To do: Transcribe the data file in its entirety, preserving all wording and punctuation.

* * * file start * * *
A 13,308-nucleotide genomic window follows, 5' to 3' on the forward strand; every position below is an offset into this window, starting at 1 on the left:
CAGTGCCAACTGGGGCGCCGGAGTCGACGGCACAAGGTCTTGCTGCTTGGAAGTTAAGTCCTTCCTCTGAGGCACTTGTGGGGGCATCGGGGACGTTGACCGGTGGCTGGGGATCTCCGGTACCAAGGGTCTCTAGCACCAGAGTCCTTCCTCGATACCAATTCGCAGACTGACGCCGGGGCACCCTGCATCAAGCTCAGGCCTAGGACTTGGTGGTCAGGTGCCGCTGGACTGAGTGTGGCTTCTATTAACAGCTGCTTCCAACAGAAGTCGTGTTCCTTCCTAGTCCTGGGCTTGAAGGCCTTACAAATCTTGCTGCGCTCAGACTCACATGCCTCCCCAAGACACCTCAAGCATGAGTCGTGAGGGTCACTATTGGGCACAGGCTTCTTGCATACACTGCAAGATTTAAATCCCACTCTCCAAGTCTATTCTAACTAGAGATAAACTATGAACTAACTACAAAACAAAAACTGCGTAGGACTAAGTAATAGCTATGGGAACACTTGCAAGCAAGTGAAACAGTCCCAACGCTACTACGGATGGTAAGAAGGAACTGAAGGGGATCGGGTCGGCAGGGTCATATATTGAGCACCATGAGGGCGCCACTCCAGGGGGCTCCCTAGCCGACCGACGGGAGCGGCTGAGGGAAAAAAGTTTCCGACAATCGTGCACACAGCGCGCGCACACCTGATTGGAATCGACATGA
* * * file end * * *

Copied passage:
A 13,308-nucleotide genomic window follows, 5' to 3' on the forward strand; every position below is an offset into this window, starting at 1 on the left:
CAGTGCCAACTGGGGCGCCGGAGTCGACGGCACAAGGTCTTGCTGCTTGGAAGTTAAGTCCTTCCTCTGAGGCACTTGTGGGGGCATCGGGGACGTTGACCGGTGGCTGGGGATCTCCGGTACCAAGGGTCTCTAGCACCAGAGTCCTTCCTCGATACCAATTCGCAGACTGACGCCGGGGCACCCTGCATCAAGCTCAGGCCTAGGACTTGGTGGTCAGGTGCCGCTGGACTGAGTGTGGCTTCTATTAACAGCTGCTTCCAACAGAAGTCGTGTTCCTTCCTAGTCCTGGGCTTGAAGGCCTTACAAATCTTGCTGCGCTCAGACTCACATGCCTCCCCAAGACACCTCAAGCATGAGTCGTGAGGGTCACTATTGGGCACAGGCTTCTTGCATACACTGCAAGATTTAAATCCCACTCTCCAAGTCTATTCTAACTAGAGATAAACTATGAACTAACTACAAAACAAAAACTGCGTAGGACTAAGTAATAGCTATGGGAACACTTGCAAGCAAGTGAAACAGTCCCAACGCTACTACGGATGGTAAGAAGGAACTGAAGGGGATCGGGTCGGCAGGGTCATATATTGAGCACCATGAGGGCGCCACTCCAGGGGGCTCCCTAGCCGACCGACGGGAGCGGCTGAGGGAAAAAAGTTTCCGACAATCGTGCACACAGCGCGCGCACACCTGATTGGAATCGACATGA